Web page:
Myers said that one guy is Paul Naquin, a vocal landowner and member of the Southside Civic Association, the semi-governing board over the Southdowns neighborhood. Naquin assisted the city-parish in filing the lawsuits against Myers that have led to the Louisiana Supreme Court case. Myers has in the past referred to the Association as a hate group based on what he called vigilante tactics to maintain pristine standards of the neighborhood. The Association has removed itself from some of Naquin’s more offensive comments, including an interview Naquin had done with Jim Engster on WRFK in which he stated he did not want to live next to poor people because they are more likely to commit crimes.

“The reality is, I just want to be left alone and I want my tenants to be left alone,” Myers said. “I don’t want [Naquin] hiding in the bushes taking pictures of them trying to prove that I’m in violation of some 60-year-old law.”

The issue between Naquin and Myers has made the news several times. Myers said he has been reading the comments section of the articles and enjoyed one where he was referred to as an “enemy of civilization.”

“You’re an enemy of civilization because you have the compassion to take less money in rent from a person of lesser means who wants to live in a good neighborhood,” Myers questioned. “I don’t understand the kind of hate coming out of those people.”

The 8 Debate

Older Baton Rouge resident Elaine Doyle grew up in the Southdowns neighboring area of Valley Park. She said Southdowns has always been a predominately white and middle class neighborhood. Doyle, who is an African-American, purchased her current home in the nearby Concord area in 1977 and experienced bigotry that she believes is similar to the Southdowns issue.

“When my dad poured the foundation, the guy next door was a veterinary professor at LSU,” she recalled. “He came over and told my daddy that the neighbors wanted to make sure that the house was up to standard and that good people would want to live there.”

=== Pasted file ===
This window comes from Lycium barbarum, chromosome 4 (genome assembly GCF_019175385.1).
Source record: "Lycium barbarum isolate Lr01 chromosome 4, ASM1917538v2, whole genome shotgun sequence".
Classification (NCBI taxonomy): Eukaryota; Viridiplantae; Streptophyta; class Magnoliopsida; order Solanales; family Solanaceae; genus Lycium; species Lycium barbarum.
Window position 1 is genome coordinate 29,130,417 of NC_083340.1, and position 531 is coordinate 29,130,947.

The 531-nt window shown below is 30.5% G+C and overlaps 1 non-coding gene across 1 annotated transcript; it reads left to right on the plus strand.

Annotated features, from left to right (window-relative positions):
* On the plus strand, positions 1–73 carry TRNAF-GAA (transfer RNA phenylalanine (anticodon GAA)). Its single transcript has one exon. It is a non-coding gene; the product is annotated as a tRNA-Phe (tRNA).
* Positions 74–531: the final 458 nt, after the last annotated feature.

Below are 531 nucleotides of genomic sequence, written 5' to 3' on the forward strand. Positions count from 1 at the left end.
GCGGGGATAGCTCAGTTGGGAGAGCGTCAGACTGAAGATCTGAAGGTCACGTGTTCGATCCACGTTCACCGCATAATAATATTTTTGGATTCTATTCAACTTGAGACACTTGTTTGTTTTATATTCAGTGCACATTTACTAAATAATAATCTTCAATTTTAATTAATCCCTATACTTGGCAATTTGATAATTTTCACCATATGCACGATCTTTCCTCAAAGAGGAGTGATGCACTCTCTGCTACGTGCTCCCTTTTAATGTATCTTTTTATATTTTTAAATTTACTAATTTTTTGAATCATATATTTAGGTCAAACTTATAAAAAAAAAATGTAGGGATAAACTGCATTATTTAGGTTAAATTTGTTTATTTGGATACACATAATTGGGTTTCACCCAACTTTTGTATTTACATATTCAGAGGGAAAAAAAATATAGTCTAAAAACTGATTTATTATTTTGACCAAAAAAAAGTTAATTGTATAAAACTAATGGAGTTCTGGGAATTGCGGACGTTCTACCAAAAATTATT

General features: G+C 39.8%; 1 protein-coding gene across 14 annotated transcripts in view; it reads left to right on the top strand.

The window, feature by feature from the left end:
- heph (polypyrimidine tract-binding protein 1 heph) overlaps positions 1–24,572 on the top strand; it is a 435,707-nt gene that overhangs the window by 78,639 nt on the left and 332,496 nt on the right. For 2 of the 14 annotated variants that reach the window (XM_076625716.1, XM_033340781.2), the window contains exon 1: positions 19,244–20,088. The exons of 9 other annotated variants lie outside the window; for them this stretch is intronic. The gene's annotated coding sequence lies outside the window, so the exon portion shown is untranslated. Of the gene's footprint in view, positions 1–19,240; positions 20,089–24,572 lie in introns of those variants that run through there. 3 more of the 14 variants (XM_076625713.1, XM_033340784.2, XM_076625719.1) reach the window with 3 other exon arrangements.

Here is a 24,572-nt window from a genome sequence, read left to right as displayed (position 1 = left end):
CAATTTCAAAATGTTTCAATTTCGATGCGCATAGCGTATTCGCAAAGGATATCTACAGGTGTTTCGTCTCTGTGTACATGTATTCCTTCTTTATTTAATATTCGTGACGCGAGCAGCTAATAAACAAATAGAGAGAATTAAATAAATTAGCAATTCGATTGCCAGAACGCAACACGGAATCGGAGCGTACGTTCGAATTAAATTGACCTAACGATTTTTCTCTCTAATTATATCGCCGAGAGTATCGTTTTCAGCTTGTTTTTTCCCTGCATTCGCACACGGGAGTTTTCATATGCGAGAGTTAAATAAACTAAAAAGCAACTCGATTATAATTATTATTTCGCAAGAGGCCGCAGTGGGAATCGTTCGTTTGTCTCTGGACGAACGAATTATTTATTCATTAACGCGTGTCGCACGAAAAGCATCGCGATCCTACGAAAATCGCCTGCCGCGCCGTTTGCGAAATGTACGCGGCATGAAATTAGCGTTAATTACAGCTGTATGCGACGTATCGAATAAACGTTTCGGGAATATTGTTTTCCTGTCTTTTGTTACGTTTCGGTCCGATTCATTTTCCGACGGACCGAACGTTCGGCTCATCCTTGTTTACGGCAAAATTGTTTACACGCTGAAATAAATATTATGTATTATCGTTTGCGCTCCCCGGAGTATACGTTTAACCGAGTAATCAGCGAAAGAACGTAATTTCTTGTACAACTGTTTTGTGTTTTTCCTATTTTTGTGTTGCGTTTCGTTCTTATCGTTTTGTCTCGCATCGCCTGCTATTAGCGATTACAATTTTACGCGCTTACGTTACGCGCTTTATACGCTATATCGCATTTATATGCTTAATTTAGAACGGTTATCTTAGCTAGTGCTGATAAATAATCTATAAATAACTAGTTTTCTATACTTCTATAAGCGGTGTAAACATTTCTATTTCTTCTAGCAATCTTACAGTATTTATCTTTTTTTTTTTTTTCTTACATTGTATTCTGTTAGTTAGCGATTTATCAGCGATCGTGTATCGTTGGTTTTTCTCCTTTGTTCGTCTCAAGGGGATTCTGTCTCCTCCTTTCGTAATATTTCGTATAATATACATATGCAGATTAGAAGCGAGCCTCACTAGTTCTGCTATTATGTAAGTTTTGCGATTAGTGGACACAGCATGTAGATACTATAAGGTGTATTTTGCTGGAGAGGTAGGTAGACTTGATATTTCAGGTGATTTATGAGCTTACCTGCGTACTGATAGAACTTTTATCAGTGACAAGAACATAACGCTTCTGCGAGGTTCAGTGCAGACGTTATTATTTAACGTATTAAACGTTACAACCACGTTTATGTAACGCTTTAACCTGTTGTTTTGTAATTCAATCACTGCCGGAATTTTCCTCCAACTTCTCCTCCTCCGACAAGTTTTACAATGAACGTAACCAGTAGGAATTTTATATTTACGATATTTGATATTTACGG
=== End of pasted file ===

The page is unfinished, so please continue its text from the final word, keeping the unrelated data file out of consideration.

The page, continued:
Doyle’s father reassured the professor of his credibility as a father helping his daughter in her new home, but before long, Doyle saw signs of her own.

“He put his house up for sale,” she said, “because we were black.”

Residential segregation dates back as far as slavery in the United States. While no longer legal, housing patterns show persistent segregation for certain races and income groups. And even having been a victim of it herself, Doyle admits to moving from her first home in the Fairfields neighborhood when it became crime ridden within a few months of its transition from mostly white to mostly black inhabitants.

And Doyle said she would move again, immediately, if a “Section 8 Welcome” sign was posted in her neighborhood.

“I think the Southdowns residents are worried about crime,” Doyle said. “Even myself now, I have an investment here and this area I live in is not bad and I don’t want them [Section 8 recipients] to become my neighbors, I’m just being honest. I would put a [sale] sign on my house quick, because at my age, I don’t want to be bothered with foolishness.”

Southdowns home and property owner Dan Cuendet would agree that his property is an investment for which he would allow no foolishness to ruin. But he refuted that he is upset about Myers’s rental signs at all, and certainly not because of bigotry. Cuendet’s main issue is maintenance – he has taken issue with multiple parked cars blocking passage through the narrow streets and an eye-sore decoration of a parking cone and owl sitting atop the roof of one home. He said he does not care who rents property in the neighborhood as long as the tenant and land owner maintain a high standard of upkeep and behavior.

“My number one concern is property management in this area,” Cuendet said. “Doesn’t matter where you get the money from, doesn’t matter who you rent to – it’s all about how you manage it.”

Myers, however, insisted that he and his tenants both care deeply for his properties.

“I maintain my property to higher standards than other property owners do,” Myers said. “Southdowns needs to make it clear who they want to discriminate against and not speak in code.”